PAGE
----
This got me curious. What is up with this oil? I knew it came from the fruit of palm trees. I knew they grind and press the fruit to get the oil. Natural, right?

Well, yes and no. As with all things I get curious about, I started investigating.

I found many articles about palm oil. I found out that after the oil is pressed, it undergoes a fractioning process where the liquid portion is removed by a crystalizing and filtering process. The solid part is then bleached to become the ingredient that is used in so many products here in the U.S.

I learned that palm oil is 50% saturated fat, one of the leading causes of elevated bad cholesterol, a leading cause of heart disease. The main type of saturated fat present in palm oil is palmitic acid. The studies aren’t conclusive yet, but it’s being speculated that palmitic acid is a cause of cardiovascular disease.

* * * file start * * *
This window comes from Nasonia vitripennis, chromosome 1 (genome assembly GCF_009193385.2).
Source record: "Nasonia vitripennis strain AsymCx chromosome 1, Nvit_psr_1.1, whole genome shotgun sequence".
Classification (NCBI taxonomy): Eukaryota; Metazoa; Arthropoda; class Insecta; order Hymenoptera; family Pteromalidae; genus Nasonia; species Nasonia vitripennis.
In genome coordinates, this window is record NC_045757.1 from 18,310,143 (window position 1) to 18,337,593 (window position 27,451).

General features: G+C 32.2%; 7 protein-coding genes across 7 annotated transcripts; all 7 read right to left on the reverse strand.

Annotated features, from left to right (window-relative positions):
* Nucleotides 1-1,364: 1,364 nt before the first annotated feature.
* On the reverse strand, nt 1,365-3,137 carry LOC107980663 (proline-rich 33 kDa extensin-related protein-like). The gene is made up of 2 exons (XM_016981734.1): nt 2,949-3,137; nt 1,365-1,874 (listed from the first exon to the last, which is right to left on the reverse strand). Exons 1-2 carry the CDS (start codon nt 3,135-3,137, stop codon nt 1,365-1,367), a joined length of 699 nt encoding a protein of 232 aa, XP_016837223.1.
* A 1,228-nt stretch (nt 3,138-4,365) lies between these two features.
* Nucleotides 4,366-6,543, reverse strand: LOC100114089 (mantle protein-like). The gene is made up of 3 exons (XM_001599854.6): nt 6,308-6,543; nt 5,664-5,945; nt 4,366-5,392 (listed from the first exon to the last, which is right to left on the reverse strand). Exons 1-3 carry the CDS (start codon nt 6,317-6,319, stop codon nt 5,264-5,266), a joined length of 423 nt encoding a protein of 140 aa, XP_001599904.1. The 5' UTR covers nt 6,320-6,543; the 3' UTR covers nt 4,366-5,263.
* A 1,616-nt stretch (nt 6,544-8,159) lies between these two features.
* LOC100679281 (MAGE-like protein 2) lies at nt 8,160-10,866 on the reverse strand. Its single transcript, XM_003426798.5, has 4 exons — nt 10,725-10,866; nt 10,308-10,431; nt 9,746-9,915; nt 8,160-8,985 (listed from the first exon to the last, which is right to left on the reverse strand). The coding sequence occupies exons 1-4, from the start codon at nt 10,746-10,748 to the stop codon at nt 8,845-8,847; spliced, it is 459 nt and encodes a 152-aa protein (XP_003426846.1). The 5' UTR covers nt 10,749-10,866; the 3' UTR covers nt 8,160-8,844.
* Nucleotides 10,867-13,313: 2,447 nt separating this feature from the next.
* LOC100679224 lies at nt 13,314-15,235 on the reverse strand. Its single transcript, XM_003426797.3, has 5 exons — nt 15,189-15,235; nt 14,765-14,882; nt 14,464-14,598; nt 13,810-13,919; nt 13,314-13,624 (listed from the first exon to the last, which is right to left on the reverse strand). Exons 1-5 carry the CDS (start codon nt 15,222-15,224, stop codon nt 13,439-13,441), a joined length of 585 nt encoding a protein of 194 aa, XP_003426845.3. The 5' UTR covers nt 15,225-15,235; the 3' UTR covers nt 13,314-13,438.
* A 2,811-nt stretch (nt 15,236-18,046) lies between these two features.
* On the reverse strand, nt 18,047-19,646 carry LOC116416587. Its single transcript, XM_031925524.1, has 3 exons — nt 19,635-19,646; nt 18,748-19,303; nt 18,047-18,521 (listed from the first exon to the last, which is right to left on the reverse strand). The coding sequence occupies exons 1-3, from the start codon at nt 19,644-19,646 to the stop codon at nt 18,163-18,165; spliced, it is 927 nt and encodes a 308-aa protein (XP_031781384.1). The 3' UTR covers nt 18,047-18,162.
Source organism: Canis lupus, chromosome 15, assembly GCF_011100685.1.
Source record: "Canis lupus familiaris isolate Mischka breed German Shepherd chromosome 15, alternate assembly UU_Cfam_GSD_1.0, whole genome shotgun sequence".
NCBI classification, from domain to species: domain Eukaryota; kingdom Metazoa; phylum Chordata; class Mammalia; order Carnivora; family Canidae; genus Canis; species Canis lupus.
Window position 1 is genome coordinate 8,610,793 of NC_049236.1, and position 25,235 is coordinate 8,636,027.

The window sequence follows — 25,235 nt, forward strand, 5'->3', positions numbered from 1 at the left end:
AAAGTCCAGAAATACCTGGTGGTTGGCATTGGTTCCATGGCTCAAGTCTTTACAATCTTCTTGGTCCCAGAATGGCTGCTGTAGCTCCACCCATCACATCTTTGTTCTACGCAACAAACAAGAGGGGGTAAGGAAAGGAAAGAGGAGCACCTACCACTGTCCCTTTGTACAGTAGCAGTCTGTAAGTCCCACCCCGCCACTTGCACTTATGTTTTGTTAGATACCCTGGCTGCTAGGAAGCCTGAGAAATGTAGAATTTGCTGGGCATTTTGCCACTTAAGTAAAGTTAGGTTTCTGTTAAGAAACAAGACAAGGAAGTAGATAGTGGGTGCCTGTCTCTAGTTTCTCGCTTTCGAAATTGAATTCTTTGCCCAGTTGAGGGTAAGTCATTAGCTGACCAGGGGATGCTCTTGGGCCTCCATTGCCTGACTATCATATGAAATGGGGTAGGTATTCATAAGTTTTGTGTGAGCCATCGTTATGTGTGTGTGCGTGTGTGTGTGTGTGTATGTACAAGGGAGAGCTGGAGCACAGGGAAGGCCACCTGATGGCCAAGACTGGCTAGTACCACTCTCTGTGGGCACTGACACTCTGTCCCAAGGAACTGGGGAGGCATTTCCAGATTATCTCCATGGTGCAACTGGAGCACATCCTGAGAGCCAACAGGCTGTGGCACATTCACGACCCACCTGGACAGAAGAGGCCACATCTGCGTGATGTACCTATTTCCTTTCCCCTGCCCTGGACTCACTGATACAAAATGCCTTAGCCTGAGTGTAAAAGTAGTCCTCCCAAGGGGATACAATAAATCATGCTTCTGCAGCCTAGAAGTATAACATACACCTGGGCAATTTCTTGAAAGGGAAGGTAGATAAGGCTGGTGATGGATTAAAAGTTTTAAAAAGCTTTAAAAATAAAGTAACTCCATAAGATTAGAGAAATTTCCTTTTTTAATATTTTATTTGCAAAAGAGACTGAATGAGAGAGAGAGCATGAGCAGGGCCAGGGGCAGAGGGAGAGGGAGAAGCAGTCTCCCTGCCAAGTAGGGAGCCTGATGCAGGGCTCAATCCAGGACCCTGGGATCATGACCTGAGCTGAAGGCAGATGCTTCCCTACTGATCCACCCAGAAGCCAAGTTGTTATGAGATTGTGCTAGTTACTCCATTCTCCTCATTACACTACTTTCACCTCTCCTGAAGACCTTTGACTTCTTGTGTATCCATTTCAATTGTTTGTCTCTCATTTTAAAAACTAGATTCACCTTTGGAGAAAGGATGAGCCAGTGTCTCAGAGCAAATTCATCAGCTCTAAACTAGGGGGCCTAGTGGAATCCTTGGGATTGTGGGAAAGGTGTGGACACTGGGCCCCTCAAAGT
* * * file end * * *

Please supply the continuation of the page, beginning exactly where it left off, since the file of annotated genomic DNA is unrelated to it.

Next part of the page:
During my palm oil studying journey, I came across a film called, “Appetite for Destruction: The Palm Oil Diaries“. Fascinating! Documentary maker, Michael Dorgan does his own personal experiment with palm oil. He ate 3 muffins with palm oil every day for 6 weeks. Body fat analysis and blood tests were performed before and after. Besides the muffins, he ate his regular diet. After the 6 weeks, his total body fat increased from 4.6% to 7.4%. And, the fat accumulation was stored in his abdomen and particularly around his liver. So, the worst kind of fat to store, organ fat.

Now, obviously, a study of one does not quality as good research, yet don’t you think it’s interesting?

And, it started making sense why my gallbladder doesn’t like palm oil.